If this is the Future, then Where’s my Damn Hovercraft!?! (and other lies about blood pressure…)

26 Jul

I’m not here to pick a fight with your general health practitioner. This is not Corey vs. Your Doctor, although it may seem as such sometimes…. BUT! When I see a load of bullcrap I cannot help myself but to call it as such and it just so happens that the modern medical establishments seems to be full of it! It really gets my blood pressure up which in turn, would make my doctor want to medicate me. And THAT, is what this is all about.

1 in 3 U.S. adults have high blood pressure (hypertension). 75% of these people are controlling their hypertension with medication costing around 93,5 billion dollars per year. An additional 1 in 3 Americans are considered pre-hypertensive, meaning that they have higher than normal blood pressure and are at an increased risk of developing hypertension later in life. What is normal? The AHA says that 115/75 mmHG is ideal. 12o-139/ 80-89 puts you into the pre-hypertensive category and anything 140/90 and up tags you as hypertensive. Good luck qualifying for a half million dollars of life insurance for only $9.99/ month!

“Yeah, that’s great and all, but what the heck do all those numbers mean?”

Great question, glad you asked. Well, here is the West Virginia Community College Blood Pressure 101 explanation:

The top number of the blood pressure equation is your systolic pressure. This is the amount of pressure that blood exacts on the vessels when your heart pumps. Between beats your blood pressure drops. This pressure is represented by the bottom number and is called diastolic pressure. Factors that effect blood pressure include: emotional state, alcohol and caffeine consumption, ambient temperature, having to pee ( I’m not making this stuff up! Systolic blood pressure can increase up to 15mmHG when you have a full bladder), smoking, not getting good sleep, nutrition, attractive members of the opposite ( or same?…) gender, being overweight, your activity level… So, pretty much anything and everything. Your blood pressure fluctuates wildly throughout the day depending on these factors and others.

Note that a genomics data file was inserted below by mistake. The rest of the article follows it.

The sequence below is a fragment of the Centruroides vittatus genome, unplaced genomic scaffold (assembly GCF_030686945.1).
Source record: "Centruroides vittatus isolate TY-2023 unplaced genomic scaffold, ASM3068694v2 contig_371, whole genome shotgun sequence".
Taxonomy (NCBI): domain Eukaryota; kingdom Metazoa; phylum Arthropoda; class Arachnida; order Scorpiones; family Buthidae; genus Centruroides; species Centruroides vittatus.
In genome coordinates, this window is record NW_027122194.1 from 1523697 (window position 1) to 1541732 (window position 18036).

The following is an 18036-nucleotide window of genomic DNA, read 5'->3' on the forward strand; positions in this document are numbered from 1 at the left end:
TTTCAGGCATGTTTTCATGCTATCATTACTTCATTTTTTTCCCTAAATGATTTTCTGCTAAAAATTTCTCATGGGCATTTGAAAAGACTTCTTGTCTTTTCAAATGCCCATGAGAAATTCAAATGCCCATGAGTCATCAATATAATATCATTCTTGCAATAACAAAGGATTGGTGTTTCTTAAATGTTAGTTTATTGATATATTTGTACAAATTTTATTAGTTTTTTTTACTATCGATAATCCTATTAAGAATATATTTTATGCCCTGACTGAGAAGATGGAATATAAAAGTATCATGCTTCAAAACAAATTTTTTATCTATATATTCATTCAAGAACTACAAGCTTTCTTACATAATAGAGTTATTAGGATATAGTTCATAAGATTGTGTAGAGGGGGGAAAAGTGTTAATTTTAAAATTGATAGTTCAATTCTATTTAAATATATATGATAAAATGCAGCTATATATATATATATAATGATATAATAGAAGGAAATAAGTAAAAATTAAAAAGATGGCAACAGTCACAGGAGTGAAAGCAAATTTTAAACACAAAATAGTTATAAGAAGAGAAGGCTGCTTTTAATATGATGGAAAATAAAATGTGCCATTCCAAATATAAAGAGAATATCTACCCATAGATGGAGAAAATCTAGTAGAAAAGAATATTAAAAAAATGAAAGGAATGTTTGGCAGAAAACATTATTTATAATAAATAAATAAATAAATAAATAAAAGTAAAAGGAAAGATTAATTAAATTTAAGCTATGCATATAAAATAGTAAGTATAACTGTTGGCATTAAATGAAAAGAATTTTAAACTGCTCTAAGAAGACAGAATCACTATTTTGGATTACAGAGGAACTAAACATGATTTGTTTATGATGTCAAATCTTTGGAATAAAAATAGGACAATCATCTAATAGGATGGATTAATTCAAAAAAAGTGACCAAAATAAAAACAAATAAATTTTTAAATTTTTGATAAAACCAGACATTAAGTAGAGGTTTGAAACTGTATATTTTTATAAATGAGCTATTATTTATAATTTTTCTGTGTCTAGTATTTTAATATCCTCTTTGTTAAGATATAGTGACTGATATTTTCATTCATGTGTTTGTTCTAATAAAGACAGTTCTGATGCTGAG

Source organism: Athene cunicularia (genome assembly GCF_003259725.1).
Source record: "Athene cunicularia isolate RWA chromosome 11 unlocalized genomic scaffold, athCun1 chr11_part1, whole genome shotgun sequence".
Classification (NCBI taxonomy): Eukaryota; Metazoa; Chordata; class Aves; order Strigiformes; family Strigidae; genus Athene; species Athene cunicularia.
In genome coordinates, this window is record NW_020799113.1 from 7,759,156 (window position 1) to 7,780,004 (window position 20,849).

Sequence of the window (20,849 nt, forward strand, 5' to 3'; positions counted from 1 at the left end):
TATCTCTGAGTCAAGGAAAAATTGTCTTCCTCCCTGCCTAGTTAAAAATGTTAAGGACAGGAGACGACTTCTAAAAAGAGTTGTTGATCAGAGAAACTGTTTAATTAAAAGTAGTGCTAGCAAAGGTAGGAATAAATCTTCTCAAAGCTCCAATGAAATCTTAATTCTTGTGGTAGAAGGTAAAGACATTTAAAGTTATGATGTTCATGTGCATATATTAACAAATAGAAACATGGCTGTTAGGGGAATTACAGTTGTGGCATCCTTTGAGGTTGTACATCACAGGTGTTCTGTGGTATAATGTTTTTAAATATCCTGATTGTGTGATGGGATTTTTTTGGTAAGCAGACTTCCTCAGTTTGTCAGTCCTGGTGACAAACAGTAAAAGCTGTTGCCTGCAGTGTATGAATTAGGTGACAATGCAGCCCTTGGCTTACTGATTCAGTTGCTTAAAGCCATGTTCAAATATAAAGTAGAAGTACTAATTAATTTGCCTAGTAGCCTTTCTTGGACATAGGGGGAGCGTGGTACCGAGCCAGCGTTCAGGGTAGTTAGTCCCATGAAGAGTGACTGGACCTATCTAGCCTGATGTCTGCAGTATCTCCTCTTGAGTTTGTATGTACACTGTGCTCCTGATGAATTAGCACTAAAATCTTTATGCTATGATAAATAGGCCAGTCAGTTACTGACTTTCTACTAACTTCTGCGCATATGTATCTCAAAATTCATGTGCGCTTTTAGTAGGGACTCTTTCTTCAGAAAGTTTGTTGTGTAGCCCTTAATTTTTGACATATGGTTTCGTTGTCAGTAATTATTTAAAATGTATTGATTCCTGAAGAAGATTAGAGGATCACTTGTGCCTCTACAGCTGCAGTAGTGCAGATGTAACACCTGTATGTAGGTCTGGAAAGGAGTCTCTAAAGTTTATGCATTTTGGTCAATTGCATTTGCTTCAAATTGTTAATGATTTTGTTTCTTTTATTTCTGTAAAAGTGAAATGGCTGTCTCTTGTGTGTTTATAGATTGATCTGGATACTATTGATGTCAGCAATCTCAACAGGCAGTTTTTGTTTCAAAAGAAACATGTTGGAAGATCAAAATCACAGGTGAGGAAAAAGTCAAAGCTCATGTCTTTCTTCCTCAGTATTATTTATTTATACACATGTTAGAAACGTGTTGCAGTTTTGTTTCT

Awesome! Class dismissed. Graduation is Thursday night at the Waffle House.

“Wow, with that much variability, how can they truly be sure if someone has high blood pressure or not?”

Dude, its like you just read my mind. It is not out of the realm of possibilities for someone who is young and healthy with a blood pressure of 115/75 to walk into a doctor’s office, lightly caffeinated and having to pee, perhaps with a little anxiety over the dude hacking up a lung in the waiting room, or maybe needles, or nurses and doctors in general, and get a blood pressure reading of 140/90. Bam! Hypertension. “Gee, son. Your blood pressure looks a little high” says the Doc,  planting the seed of concern and creating anxiety for our healthy youngster the next time a blood pressure reading is taken. Guess what? High again.

Hopefully our fine medical community would exhaust all other options before placing this person on a prescription drug with a host of nasty side effects for the rest of his/her life. I once heard a saying, “Hope in one hand and crap in the other. Let me know which one fills up the fastest” or something slightly more poetic….

BUT WAIT, THERE’S MORE!!! (spoken in my best 3am infomercial voice)

Doctors, nurses and the AHA will  tell you that for every 20 point increase in systolic pressure, your risk of dying from a cardiac event doubles. Wow! That is amazing! Good thing we’ve got all of these pharmaceutical companies around to save us! This “information” is drawn from the extensive research done in the Framingham study. The same Framingham study that I used to blow up the establishments unwarranted vilification of our good friend bacon. Here is the data in a nice, neat little graph.

Well, that sure looks convincing. I guess I should go hide in the closet and give up on the pro-pork belly crusade. Oh wait, this is a blog about calling *cough* bullshit* cough* cough* on the medical establishment.  Okay, ready? Check out this graph. It is the raw data that was used to create the previous. Only this time without “computer smoothing” (a.k.a. distorting the real data).

“Gee whiz. That looks a lot different.”

Yes it does. Remember the whole “every 20 point increase in systolic pressure doubles your risk of dying from a cardiac event”. Complete and utter crap. Someone with a systolic pressure of 120 has virtual the same risk as someone at 155. In fact everything from 100-160 looks fairly benign. But… pretty benign doesn’t sell pills very well, does it? I’ll leave you with a quote from Thomas Edison:

“The doctor of the future will give no medicine but will interest his patients in the care of the human frame, in diet and in the cause and prevention of disease.”


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